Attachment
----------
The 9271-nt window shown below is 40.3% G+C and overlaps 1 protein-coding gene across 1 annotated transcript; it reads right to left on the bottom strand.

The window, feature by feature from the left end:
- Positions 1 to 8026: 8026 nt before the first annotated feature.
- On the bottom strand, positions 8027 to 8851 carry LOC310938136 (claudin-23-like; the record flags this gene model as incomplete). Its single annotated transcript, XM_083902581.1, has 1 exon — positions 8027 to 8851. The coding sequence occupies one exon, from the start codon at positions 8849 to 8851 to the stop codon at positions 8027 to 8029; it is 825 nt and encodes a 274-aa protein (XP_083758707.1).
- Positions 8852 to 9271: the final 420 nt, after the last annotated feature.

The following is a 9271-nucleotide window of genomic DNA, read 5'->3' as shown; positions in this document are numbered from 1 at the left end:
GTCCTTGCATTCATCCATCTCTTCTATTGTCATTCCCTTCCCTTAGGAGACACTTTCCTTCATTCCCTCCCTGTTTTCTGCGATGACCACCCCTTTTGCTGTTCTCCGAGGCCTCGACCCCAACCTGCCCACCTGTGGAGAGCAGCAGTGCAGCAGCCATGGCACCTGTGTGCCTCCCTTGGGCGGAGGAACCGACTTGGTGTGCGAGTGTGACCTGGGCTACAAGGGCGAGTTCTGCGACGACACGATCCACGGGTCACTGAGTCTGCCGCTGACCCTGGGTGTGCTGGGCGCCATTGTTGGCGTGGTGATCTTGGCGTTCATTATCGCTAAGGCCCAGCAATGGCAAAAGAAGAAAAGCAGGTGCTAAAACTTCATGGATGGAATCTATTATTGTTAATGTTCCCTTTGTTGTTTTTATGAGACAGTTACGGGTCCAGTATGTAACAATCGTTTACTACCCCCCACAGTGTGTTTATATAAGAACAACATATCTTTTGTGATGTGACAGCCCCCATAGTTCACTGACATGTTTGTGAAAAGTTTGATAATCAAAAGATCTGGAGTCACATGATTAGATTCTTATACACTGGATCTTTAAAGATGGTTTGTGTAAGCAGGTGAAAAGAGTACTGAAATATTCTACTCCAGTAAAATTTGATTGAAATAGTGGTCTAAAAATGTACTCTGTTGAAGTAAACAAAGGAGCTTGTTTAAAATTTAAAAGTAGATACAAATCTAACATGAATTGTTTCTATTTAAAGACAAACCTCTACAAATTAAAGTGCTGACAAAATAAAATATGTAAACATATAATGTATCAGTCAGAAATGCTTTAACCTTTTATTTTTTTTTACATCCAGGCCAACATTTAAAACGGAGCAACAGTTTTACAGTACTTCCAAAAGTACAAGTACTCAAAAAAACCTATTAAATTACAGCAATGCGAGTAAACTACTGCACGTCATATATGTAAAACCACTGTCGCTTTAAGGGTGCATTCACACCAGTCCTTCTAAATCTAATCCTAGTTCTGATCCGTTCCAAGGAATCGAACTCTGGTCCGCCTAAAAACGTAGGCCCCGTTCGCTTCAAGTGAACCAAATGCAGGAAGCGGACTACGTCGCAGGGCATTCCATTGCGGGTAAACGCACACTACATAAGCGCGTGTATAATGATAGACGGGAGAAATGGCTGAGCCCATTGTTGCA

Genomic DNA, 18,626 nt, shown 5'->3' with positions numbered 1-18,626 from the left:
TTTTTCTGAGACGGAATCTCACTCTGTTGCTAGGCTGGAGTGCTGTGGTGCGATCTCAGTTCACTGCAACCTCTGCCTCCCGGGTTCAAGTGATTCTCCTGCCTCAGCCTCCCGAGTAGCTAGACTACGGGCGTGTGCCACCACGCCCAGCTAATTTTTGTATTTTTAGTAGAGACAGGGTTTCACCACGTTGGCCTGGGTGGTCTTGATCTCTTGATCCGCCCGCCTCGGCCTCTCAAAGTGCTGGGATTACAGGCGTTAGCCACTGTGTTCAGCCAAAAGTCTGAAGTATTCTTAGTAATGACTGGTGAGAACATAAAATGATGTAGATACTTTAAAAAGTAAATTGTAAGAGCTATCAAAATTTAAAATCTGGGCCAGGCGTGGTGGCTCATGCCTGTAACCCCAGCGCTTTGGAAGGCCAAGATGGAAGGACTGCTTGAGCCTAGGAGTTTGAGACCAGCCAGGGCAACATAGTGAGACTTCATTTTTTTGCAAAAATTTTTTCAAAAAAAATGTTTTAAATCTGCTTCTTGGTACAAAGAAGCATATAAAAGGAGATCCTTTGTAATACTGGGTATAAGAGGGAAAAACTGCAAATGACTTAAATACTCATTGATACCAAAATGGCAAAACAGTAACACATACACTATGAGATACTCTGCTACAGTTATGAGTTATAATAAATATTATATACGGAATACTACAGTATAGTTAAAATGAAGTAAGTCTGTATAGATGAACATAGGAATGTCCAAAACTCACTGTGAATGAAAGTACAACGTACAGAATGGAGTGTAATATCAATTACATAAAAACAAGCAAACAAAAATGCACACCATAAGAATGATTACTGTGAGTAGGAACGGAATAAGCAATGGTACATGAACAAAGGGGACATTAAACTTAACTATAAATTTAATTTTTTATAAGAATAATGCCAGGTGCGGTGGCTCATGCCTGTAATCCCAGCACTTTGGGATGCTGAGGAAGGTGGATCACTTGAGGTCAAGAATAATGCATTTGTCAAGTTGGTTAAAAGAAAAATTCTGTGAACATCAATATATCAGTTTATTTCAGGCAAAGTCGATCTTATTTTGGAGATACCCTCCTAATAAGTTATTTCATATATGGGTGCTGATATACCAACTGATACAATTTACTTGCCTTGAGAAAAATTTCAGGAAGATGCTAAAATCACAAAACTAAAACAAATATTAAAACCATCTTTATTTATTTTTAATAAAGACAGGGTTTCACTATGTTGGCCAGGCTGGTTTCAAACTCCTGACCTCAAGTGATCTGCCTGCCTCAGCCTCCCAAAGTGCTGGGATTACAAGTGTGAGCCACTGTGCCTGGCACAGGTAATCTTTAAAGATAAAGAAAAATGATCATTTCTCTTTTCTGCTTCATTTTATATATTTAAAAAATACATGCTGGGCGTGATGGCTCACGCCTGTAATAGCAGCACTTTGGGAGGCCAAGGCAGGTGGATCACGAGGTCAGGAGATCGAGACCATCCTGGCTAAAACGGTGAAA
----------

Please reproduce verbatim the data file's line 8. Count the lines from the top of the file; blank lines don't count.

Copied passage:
Genomic DNA, 18,626 nt, shown 5'->3' with positions numbered 1-18,626 from the left: